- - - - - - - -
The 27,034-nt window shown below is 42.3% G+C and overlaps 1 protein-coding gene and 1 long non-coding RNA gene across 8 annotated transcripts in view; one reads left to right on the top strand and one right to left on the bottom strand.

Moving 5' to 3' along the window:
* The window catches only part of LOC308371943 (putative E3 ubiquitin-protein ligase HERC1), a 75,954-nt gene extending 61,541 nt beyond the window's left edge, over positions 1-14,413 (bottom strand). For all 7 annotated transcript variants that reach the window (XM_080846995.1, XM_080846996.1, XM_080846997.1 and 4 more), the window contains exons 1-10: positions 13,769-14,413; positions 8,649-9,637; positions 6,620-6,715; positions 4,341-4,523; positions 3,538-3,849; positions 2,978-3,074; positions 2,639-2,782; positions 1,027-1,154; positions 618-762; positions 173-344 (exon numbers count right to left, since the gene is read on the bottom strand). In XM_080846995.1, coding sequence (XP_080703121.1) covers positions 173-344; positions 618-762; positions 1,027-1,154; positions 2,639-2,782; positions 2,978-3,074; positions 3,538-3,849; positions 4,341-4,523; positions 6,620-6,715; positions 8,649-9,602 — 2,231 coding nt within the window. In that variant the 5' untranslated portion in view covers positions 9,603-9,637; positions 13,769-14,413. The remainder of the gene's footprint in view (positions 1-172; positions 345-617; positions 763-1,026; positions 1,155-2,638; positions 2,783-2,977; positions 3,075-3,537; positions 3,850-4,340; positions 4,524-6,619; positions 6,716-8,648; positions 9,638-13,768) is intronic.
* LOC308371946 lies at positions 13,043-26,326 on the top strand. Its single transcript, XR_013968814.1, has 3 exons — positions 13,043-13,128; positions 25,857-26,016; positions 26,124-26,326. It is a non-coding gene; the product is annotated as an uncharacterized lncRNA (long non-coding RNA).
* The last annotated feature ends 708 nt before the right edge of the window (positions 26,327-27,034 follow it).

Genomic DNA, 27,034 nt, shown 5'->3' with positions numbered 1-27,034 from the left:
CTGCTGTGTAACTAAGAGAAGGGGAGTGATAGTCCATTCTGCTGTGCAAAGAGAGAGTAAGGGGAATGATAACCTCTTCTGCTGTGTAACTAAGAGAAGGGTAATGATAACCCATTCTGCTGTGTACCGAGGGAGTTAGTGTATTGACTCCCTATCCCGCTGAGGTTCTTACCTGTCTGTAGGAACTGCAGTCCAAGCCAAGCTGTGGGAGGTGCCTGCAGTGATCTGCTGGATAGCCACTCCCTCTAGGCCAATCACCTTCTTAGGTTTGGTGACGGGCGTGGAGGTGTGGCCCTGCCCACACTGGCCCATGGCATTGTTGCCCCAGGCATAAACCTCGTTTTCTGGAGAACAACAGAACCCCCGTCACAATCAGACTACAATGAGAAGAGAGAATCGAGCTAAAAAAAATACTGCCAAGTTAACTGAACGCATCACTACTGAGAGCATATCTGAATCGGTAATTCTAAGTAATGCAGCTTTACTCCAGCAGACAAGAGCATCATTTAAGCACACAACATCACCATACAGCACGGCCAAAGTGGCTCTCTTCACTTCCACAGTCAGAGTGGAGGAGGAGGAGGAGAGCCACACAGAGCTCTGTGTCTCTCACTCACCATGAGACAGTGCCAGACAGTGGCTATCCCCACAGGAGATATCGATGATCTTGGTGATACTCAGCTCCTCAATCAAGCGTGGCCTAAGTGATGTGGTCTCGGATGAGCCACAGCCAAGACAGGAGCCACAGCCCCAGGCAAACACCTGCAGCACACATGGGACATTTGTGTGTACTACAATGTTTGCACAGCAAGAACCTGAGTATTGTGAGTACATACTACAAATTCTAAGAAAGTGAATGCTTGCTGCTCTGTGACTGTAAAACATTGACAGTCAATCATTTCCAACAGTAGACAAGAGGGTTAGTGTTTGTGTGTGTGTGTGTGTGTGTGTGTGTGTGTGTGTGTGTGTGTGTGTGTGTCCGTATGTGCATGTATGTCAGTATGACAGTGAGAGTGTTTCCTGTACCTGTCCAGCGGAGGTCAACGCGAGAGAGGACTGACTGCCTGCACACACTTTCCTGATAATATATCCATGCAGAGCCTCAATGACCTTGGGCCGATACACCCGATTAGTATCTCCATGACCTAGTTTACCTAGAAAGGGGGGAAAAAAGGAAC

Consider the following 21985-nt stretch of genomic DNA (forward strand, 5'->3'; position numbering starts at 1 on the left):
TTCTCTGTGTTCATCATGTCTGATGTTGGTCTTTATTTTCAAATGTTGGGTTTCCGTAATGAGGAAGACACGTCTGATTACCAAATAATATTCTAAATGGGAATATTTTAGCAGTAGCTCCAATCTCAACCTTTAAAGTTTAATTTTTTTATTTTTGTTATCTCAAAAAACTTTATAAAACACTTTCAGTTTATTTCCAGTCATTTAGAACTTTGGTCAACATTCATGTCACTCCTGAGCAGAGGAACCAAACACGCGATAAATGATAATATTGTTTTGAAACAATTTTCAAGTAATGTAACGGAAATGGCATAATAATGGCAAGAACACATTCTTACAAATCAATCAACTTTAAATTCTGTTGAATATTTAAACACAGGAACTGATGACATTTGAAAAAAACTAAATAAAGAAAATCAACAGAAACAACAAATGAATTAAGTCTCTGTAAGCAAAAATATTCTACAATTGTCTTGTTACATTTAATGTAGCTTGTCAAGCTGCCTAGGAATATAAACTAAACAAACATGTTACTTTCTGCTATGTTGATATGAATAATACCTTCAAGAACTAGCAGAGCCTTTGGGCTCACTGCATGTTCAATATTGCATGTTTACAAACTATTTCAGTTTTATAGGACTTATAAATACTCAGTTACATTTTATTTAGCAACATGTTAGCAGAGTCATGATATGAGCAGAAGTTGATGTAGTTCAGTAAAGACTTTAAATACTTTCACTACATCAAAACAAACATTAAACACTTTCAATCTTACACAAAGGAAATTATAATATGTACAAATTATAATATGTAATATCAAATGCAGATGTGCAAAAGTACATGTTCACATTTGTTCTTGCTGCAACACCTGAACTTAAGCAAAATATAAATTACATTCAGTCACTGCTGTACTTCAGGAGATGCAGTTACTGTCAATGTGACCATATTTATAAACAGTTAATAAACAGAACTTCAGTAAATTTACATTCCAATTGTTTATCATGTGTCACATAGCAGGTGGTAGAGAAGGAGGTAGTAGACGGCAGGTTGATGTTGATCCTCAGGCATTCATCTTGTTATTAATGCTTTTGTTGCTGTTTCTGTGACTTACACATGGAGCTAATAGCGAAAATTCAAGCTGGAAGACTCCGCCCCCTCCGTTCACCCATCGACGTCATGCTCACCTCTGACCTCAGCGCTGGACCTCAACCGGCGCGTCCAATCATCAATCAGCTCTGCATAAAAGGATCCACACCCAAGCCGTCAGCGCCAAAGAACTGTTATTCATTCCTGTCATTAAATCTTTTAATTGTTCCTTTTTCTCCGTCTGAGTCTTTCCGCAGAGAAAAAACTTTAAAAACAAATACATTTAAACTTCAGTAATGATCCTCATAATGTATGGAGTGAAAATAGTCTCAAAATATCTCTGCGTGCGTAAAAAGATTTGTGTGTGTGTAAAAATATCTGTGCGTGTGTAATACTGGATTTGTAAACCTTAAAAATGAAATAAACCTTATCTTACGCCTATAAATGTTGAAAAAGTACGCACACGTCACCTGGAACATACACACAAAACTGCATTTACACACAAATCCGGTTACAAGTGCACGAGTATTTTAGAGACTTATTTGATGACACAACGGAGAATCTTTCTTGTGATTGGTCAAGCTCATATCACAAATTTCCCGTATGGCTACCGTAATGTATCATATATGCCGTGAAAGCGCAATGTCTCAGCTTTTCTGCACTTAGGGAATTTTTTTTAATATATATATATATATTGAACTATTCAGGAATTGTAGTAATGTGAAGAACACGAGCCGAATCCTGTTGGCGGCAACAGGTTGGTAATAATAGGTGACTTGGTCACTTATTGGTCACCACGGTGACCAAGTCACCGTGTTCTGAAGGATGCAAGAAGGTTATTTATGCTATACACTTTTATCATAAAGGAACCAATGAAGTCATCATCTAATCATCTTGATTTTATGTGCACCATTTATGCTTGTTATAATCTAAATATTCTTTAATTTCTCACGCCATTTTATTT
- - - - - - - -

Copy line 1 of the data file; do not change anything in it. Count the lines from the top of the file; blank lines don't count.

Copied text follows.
The 27,034-nt window shown below is 42.3% G+C and overlaps 1 protein-coding gene and 1 long non-coding RNA gene across 8 annotated transcripts in view; one reads left to right on the top strand and one right to left on the bottom strand.